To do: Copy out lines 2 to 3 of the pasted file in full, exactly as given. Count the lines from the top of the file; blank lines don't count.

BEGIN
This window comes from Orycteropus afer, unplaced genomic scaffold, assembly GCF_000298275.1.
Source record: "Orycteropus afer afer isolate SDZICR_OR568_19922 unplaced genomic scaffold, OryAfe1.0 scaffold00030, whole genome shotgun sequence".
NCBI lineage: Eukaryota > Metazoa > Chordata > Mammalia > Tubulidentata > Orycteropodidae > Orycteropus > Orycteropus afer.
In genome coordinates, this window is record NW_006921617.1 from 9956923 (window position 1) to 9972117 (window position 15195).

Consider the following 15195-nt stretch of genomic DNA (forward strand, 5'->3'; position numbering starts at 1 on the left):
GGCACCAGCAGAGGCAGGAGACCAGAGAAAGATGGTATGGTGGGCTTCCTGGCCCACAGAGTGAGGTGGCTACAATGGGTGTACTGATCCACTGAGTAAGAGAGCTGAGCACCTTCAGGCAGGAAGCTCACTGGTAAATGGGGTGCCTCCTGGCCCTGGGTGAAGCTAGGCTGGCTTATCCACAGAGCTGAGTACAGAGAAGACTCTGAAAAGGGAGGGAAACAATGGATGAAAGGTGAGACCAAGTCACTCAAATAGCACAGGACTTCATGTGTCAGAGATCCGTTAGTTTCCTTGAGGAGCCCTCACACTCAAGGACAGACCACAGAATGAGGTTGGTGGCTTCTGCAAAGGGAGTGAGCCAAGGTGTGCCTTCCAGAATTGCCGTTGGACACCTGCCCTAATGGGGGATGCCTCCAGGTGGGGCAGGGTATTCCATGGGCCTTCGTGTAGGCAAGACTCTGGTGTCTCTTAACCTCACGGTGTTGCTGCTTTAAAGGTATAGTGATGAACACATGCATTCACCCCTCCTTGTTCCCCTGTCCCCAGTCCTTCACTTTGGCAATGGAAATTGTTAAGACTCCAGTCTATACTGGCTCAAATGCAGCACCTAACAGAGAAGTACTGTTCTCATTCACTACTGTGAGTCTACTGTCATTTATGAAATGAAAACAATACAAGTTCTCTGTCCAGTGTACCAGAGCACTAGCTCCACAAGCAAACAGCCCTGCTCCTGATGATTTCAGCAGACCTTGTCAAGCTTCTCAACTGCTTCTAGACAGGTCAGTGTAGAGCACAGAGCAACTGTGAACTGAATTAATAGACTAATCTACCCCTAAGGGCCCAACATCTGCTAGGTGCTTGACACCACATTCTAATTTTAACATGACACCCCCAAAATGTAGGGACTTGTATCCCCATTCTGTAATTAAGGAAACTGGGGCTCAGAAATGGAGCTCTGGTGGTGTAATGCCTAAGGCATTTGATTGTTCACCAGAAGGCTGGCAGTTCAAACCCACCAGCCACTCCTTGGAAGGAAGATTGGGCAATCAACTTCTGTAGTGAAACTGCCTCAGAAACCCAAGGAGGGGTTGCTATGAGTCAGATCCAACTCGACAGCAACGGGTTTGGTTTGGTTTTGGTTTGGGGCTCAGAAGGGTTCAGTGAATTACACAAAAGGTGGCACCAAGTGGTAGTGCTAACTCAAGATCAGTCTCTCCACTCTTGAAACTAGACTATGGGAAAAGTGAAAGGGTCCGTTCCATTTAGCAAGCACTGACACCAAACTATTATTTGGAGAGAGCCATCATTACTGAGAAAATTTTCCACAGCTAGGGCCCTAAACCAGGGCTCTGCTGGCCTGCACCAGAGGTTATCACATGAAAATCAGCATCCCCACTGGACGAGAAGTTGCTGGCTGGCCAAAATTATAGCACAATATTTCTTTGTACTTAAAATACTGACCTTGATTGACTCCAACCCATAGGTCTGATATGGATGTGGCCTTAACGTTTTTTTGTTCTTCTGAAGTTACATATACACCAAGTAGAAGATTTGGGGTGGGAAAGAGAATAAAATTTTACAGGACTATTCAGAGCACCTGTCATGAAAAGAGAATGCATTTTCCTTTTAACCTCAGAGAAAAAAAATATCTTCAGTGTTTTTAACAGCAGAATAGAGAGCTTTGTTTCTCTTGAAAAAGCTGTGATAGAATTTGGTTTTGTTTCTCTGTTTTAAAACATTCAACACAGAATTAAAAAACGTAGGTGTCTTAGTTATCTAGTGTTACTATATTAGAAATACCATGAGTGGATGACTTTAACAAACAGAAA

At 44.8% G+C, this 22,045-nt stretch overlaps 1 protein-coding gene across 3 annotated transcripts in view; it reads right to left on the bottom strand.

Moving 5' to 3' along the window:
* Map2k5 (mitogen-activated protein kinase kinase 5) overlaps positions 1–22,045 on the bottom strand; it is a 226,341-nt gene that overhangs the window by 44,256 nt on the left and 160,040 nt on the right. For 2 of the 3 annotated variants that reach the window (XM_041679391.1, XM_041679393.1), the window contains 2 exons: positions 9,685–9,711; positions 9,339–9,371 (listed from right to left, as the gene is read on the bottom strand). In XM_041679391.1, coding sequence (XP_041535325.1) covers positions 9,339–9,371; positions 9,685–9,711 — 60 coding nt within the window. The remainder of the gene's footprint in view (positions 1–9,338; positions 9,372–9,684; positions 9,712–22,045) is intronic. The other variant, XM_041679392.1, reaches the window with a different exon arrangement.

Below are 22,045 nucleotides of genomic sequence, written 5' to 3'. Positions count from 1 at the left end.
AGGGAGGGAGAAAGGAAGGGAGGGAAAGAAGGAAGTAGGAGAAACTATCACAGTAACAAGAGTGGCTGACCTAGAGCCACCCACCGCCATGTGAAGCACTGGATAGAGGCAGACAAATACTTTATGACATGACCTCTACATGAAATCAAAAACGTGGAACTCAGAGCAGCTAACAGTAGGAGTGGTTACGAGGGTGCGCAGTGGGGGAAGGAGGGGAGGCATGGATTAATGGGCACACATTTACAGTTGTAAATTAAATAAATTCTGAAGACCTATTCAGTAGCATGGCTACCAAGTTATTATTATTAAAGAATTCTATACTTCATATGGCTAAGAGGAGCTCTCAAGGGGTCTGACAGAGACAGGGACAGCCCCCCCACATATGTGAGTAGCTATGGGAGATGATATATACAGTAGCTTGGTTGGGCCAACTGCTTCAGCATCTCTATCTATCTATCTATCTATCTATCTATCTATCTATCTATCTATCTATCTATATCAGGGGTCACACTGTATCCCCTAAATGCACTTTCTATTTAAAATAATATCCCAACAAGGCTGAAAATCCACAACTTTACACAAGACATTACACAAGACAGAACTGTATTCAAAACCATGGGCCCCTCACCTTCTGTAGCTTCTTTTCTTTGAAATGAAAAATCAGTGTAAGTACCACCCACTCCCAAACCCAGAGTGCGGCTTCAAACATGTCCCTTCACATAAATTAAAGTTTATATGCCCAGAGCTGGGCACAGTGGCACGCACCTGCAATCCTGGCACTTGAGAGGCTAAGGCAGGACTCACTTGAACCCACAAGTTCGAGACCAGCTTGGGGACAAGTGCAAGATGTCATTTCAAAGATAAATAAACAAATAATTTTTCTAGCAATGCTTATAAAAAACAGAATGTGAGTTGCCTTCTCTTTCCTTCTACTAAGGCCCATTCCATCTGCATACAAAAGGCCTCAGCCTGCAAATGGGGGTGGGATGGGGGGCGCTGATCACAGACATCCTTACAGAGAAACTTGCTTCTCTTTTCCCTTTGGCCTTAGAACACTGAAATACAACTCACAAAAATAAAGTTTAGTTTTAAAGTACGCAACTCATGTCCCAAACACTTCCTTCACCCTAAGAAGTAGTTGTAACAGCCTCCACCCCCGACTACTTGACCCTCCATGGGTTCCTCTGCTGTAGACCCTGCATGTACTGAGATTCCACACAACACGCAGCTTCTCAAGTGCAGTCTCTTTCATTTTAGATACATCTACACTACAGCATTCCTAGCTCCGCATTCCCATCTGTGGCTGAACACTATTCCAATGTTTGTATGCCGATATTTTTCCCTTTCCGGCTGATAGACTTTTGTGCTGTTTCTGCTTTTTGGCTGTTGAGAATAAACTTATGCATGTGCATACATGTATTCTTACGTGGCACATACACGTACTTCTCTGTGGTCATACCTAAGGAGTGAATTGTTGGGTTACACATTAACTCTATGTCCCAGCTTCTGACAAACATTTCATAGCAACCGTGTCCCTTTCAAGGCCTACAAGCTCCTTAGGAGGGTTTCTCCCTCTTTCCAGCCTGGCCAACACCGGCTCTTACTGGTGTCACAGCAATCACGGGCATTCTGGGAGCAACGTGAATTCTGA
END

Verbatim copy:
Source record: "Orycteropus afer afer isolate SDZICR_OR568_19922 unplaced genomic scaffold, OryAfe1.0 scaffold00030, whole genome shotgun sequence".
NCBI lineage: Eukaryota > Metazoa > Chordata > Mammalia > Tubulidentata > Orycteropodidae > Orycteropus > Orycteropus afer.